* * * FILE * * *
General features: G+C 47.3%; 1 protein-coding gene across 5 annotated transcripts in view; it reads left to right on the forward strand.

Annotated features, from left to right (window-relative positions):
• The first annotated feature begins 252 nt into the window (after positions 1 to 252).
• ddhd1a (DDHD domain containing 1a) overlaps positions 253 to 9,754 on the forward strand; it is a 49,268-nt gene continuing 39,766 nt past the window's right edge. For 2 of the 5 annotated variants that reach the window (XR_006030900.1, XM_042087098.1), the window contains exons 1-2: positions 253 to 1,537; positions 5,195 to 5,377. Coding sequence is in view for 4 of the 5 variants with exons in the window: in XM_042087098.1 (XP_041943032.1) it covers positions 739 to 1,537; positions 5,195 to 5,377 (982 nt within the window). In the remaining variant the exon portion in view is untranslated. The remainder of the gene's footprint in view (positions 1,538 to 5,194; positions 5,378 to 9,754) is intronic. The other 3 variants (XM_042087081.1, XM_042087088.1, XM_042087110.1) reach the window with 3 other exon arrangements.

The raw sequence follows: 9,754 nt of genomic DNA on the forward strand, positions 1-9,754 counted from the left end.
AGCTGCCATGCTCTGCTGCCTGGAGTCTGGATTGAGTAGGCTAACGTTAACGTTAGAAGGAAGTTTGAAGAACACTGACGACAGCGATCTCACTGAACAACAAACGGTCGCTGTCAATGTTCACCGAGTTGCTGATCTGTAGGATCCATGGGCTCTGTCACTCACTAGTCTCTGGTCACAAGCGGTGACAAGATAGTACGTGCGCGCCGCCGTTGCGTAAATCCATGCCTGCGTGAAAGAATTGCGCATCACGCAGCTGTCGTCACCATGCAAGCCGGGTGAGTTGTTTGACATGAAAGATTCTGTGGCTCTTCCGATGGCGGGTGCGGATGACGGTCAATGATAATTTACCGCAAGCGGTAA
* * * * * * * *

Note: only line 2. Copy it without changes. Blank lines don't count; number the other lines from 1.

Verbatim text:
Annotated features, from left to right (window-relative positions):